Ethics in Nursing
According to Aiken (2004) “Ethics is the discipline that deals with rightness and wrongness of actions”. The goal is similar to that of the legal system except that in most cases there is no system of enforcement or ethical penalties. “General ethics is the consideration of the morality of human acts in general”. (Fitzpatrick 2002) In nursing, ethical issues arise daily. There are issues such as death, dying, birth, abortion, genetics, quality of life, and general human rights. The legal system and ethical system overlap in most situations. Every patient contact can produce a legal or ethical situation. Ethics is an area that changes with time. As our earth continues to evolve new ethical issues arise constantly. Now not only is there the ethical areas we have always dealt with there is now also environmental ethics which is reaching the health care field. Environmental ethics is the discipline that studies the moral relationship of human beings to the environment (Brennan & Lo, 2007). The articles in the May 31, 2007, OJIN topic, "Environmental Health: Important Choices for a Greener World," suggest the many ways in which nursing can be instrumental in advocating for a new awareness of the need for environmental ethics. Exploitation of the environment has exposed us to a wide variety of diseases caused by chemical, physical, biological, and psychological agents; and there is increasing evidence that global climate changes are already affecting human health. Thus, we must clarify the role nursing should play in a new era of environmental health activity. In this paper I will look at both Deontology and Utilitarianism, look at some similarities as well as differences and then I will discuss which one appeals to me and why. Deontology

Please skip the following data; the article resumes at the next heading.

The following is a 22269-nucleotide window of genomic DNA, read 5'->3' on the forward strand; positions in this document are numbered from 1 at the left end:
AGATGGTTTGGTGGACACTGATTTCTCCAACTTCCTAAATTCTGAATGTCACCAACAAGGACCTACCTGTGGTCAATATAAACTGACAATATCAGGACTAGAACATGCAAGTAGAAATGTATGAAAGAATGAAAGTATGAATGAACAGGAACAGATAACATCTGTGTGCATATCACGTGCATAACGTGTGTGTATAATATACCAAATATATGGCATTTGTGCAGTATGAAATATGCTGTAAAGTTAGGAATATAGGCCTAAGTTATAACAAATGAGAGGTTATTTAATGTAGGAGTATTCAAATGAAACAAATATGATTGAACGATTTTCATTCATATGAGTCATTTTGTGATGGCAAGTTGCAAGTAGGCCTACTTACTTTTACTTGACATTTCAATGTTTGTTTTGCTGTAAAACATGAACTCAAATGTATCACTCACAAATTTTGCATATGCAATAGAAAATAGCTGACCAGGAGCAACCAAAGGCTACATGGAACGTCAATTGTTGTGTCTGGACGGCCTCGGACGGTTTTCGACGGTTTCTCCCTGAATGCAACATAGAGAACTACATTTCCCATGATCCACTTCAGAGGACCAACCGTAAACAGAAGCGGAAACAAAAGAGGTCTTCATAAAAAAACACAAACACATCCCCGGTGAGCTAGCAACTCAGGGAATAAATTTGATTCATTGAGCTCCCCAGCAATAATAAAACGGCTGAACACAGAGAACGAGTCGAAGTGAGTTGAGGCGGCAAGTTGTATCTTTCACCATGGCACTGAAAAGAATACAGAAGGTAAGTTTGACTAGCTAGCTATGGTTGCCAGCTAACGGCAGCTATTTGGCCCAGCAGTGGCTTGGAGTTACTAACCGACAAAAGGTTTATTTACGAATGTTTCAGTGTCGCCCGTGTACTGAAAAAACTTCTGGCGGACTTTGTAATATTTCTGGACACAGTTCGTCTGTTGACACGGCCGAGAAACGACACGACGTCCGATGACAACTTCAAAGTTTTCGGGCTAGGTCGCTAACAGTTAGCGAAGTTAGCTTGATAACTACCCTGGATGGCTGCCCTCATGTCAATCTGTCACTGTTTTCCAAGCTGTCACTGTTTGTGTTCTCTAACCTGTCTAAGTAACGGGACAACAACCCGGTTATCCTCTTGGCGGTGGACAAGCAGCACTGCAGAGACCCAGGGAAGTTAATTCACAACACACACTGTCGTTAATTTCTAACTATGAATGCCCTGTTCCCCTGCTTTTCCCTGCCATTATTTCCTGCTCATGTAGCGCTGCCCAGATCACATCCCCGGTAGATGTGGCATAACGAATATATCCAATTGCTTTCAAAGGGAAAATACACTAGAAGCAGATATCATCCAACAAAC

This form of ethics looks at morality by examining the inputs rather than the outputs. All rules of morality must be universal and are absolutes, there is no...
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